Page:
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After 57 years in service, Upper Township power plant to shut down May 1

After 57 years in service, Upper Township power plant to shut down May 1


B.L. England, the last coal-powered plant in New Jersey, is set to stop operations Wednesday after more than 50 years of burning fossil fuels, Upper Township Mayor Rich Palombo said.

“They’re officially flipping the switch the morning of May 1,” he said Monday. “They’ll continue having people working at the plant as it’s decommissioning.”

R.C. Cape May Holdings, the owner of the Beesleys Point plant, did not return requests for comment.

Jason McGovern, a spokesman for grid operator PJM, said B.L. England submitted a deactivation notice for the plant in December 2016, but grid reliability upgrades stopped the facility from shutting down at that point. Those upgrades are expected to be completed soon, so PJM determined the plant can deactivate April 30.

The closure could have some impact on the township’s $1.86 billion ratable base. The company has filed a tax appeal in state court for the 261.5-acre parcel the plant sits on, said Municipal Tax Assessor Megan McAfee.

The property is assessed at $2.36 million in land and $14.63 million in improvements, and for which the company paid the township $313,853.32 in property taxes in 2018.

McAfee could not discuss particulars of the case, as it is in litigation, she said.

But state law requires that the township keep receiving $6 million a year in energy receipts payments it has been getting in exchange for hosting the plant.

Residents will miss the old plant, they said.

“The neighbors and I went by, and it looked closed,” said Ellen Mallen, a 15-year resident of the Marmora section of Upper Township. “It’s been like a landmark. I always looked for the smoke.”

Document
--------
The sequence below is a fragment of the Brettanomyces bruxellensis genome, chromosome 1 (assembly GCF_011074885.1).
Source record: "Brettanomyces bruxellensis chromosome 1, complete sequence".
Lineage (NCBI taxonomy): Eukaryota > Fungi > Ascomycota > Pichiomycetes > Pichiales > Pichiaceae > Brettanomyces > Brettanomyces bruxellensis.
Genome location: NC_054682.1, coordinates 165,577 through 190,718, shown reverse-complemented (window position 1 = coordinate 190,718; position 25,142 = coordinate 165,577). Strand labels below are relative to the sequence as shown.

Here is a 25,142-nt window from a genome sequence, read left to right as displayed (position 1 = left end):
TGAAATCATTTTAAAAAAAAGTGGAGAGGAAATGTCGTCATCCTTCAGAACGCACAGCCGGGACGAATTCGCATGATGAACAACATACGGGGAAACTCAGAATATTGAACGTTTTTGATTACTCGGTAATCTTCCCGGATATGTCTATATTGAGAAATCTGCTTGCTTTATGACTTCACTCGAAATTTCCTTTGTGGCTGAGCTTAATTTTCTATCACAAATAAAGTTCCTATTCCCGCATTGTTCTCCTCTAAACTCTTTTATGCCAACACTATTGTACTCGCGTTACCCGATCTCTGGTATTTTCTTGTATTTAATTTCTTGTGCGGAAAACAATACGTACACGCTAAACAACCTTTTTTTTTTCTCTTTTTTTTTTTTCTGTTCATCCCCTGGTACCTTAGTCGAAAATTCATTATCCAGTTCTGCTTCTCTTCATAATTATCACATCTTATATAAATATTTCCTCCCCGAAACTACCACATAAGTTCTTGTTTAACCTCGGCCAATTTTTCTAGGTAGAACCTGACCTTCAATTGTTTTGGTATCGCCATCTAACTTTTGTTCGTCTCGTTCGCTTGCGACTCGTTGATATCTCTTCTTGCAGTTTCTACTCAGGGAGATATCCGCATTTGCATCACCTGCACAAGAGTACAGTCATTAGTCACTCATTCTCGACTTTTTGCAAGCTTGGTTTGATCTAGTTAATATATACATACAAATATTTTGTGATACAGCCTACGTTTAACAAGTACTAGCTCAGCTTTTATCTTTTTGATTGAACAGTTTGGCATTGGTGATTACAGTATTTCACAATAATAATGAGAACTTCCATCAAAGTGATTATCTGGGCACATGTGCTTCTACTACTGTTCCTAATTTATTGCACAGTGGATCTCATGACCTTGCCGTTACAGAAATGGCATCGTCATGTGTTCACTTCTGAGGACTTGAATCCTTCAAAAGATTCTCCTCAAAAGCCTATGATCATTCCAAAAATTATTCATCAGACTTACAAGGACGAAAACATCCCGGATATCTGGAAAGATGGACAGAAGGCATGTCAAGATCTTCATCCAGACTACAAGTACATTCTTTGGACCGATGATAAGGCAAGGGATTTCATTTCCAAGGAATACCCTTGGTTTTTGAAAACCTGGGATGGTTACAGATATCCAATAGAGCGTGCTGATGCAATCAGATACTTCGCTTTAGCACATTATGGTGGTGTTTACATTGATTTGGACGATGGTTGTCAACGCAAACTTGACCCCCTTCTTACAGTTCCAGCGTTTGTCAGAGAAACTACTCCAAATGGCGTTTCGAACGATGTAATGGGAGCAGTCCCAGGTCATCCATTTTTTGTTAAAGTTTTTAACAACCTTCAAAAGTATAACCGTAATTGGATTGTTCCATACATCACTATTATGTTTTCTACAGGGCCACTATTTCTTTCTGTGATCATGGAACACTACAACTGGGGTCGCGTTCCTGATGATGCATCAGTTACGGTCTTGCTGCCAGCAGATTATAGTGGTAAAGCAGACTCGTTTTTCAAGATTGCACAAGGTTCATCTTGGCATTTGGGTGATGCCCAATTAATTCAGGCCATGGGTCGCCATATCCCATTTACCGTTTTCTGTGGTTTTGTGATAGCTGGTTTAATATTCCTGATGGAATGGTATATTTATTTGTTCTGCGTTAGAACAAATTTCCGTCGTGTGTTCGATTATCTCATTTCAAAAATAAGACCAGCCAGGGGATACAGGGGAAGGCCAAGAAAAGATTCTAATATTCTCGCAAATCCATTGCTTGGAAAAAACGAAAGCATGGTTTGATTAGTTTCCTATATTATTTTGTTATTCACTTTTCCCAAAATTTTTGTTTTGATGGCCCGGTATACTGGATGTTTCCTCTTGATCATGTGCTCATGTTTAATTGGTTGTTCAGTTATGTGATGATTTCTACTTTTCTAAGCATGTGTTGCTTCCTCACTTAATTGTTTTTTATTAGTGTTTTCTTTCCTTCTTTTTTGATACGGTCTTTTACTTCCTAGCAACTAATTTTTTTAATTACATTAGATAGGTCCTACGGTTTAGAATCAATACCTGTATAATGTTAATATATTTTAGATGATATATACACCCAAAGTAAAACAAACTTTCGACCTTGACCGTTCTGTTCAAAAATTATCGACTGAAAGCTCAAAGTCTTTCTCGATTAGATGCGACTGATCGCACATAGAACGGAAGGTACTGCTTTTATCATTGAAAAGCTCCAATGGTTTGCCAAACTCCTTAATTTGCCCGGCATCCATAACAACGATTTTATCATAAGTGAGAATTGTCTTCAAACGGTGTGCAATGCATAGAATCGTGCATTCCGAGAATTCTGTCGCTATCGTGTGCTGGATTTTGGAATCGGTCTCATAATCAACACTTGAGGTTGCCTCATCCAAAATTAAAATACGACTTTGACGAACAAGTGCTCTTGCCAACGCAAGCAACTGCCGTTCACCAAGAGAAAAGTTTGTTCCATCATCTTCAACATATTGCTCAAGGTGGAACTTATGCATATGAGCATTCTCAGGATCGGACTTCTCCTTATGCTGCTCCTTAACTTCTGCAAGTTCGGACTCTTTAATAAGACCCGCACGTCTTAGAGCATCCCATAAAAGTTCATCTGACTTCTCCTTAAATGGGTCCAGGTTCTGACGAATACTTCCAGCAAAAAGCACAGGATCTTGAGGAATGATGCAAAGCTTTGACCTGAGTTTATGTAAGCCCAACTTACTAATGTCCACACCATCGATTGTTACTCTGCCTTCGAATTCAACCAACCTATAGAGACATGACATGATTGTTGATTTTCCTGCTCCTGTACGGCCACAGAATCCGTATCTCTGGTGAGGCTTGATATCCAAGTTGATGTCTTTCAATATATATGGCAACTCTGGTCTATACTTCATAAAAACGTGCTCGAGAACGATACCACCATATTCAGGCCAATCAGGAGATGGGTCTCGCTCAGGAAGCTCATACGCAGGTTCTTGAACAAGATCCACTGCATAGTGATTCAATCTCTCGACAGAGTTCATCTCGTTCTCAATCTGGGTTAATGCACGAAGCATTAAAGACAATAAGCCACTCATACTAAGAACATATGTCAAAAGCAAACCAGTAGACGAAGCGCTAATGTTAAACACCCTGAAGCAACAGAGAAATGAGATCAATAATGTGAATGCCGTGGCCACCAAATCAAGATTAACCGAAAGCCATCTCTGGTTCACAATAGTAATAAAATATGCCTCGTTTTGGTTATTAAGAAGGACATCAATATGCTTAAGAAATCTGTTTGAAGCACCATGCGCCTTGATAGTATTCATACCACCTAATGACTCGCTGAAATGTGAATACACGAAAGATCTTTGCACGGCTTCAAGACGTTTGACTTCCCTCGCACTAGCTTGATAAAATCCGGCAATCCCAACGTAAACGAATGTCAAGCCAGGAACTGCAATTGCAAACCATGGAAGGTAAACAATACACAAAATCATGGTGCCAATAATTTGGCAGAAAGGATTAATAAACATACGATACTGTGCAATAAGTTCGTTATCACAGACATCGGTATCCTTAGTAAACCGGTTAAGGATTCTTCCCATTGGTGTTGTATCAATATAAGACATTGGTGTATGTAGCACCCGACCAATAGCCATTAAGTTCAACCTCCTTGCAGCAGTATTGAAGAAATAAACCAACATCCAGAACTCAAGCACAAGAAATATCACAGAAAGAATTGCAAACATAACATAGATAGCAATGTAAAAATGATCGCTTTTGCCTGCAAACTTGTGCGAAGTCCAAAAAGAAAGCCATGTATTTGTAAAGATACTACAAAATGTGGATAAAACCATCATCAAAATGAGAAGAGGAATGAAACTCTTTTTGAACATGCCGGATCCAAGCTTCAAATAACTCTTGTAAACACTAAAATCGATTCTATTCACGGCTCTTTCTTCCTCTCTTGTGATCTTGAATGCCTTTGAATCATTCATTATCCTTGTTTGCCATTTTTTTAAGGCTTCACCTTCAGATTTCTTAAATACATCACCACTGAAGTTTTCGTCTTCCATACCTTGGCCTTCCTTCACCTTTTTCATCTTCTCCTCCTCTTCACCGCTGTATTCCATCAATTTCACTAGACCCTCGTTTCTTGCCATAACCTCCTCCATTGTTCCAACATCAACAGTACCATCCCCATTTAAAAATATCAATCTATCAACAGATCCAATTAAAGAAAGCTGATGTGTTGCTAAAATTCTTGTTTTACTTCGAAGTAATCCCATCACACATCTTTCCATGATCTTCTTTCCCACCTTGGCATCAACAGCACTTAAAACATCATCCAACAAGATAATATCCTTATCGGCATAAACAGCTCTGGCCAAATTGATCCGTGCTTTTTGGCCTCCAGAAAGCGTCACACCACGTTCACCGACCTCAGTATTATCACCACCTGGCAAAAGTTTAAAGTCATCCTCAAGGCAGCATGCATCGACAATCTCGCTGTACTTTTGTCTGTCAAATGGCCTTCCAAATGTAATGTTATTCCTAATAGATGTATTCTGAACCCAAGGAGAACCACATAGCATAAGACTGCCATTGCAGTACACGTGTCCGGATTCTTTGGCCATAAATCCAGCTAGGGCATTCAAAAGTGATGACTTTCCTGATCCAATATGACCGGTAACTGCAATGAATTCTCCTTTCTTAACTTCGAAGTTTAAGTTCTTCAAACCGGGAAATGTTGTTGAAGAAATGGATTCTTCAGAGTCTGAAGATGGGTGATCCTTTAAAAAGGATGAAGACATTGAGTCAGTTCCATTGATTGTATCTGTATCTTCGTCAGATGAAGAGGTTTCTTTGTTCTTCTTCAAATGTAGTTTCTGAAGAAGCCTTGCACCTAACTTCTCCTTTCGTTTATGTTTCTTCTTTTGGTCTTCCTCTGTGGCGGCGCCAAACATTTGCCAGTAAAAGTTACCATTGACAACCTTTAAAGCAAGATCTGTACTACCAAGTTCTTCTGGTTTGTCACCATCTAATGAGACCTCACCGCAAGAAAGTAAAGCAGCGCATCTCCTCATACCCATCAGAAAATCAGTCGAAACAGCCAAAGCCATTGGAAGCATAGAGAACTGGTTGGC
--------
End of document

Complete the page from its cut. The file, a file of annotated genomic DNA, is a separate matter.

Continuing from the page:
Dan Young, 53, lives in Marmora but grew up in Beesleys Point near the plant when it was owned by Atlantic City Electric. At the time, the plant provided recreational facilities for township residents, he said, including a pool and nine-hole golf course.

“I went there to the pool as far back as I can remember,” Young said of the late 1960s and early 1970s. “We would sneak onto the golf course at night when I was 10 or 11 years old. That’s where we taught ourselves to play golf.”

He also has fond memories of something he probably never told his parents about — jumping onto the coal cars as they slowly meandered down the railroad tracks to the plant, Young said.

“We were sad when the golf course closed,” said Young.

That was in about 2008, after the plant was purchased by R.C. Cape May Holdings. The pool had long been replaced by a scrubber facility, he said.

But there is still a public access fishing pier on site. Users must drive down the company road off Route 9 and follow signs for it.

There are six other parcels in the township owned by R.C. Cape May Holdings, which are assessed only for land values and are not part of the appeal, McAfee said.

They have a combined value of $765,900, and paid a total of $17,352.57 in property taxes in 2018.

The 358-acre site at one point employed 100 people, but it has since dropped to about 70 workers, Palombo estimates. B.L. England will no longer be manned 24 hours a day, he said, as it ceases to provide energy to South Jersey residents.

The plant has been a peak energy plant for many years, only operating at times of highest need.

The closure comes after the Pinelands Commission in March notified South Jersey Gas that its approval to build a controversial pipeline from Maurice River Township to the B.L. England is void now that the plant’s owner, R.C. Cape May Holdings, has filed court papers saying it doesn’t plan to repower the facility with natural gas.

Wind energy giant Orsted is considering using the plant to hook its turbines, proposed for federal waters off Atlantic City, into the power grid, the company has said.

The state Board of Public Utilities will decide whether to award Orsted ratepayer subsidies for its plan by July.

In the meantime, B.L. England is getting a cleanup that will be completed by the end of 2019. Its future, though, is up in the air.

Palombo said the municipality has pursued “outside counsel to guide us through this transition period.”

Contact: 609-272-7219 Twitter @MichelleBPost

Contact: 609-272-7258 Twitter @AvalonZoppo

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Staff Writer

In my first job after college got paid to read the New York Times and summarize articles for an early online data base. First reporting job was with The Daily Record in Parsippany. I have also worked in nonprofits, and have been with The Press since 1990.

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